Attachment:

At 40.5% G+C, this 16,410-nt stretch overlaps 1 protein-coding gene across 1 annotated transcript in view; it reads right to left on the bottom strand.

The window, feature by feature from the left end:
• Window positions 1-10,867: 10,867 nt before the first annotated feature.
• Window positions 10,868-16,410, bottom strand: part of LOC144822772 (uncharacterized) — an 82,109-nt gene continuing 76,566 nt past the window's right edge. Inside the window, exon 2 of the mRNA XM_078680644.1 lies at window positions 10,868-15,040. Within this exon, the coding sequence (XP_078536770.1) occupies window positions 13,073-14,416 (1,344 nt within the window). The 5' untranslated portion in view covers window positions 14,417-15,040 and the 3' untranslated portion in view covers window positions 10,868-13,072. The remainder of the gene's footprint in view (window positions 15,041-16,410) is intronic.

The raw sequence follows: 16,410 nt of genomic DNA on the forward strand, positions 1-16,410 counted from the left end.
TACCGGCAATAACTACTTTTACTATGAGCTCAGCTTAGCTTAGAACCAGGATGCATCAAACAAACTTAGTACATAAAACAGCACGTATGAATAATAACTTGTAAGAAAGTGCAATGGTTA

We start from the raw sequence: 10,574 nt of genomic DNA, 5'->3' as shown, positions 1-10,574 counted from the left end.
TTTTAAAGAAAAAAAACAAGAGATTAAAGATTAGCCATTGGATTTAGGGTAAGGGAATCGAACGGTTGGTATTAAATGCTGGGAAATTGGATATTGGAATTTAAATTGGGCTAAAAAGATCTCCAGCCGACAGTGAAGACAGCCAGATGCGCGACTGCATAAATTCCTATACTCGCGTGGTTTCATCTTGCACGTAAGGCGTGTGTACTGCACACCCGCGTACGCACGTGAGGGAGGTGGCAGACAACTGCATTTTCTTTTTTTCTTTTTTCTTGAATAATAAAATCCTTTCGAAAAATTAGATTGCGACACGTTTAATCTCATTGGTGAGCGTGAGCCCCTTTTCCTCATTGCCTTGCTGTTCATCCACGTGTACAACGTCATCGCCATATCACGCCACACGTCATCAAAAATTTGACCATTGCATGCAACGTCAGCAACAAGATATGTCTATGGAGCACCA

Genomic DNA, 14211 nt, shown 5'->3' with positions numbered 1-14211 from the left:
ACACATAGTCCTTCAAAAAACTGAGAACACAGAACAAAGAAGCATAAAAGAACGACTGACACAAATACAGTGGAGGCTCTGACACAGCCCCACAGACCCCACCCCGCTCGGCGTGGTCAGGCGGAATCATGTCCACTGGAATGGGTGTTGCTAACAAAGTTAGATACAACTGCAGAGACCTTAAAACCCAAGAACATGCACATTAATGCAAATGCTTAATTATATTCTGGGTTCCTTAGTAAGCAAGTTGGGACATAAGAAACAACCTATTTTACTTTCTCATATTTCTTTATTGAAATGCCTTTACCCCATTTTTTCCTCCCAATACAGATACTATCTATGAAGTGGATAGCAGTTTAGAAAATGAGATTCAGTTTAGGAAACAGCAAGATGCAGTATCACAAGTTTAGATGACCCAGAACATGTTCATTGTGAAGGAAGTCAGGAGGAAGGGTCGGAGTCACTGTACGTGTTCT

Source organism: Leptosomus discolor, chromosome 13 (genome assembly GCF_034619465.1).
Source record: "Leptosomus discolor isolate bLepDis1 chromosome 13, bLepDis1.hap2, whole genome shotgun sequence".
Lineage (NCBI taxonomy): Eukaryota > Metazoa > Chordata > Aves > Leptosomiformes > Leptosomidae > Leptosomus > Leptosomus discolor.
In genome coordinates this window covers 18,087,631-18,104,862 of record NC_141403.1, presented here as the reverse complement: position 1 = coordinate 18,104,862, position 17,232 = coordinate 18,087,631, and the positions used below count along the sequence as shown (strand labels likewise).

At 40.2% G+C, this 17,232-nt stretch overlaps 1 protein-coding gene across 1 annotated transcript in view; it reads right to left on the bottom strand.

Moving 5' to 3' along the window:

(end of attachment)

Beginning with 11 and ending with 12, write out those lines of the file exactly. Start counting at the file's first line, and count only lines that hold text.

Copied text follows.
Source organism: Leptosomus discolor, chromosome 13 (genome assembly GCF_034619465.1).
Source record: "Leptosomus discolor isolate bLepDis1 chromosome 13, bLepDis1.hap2, whole genome shotgun sequence".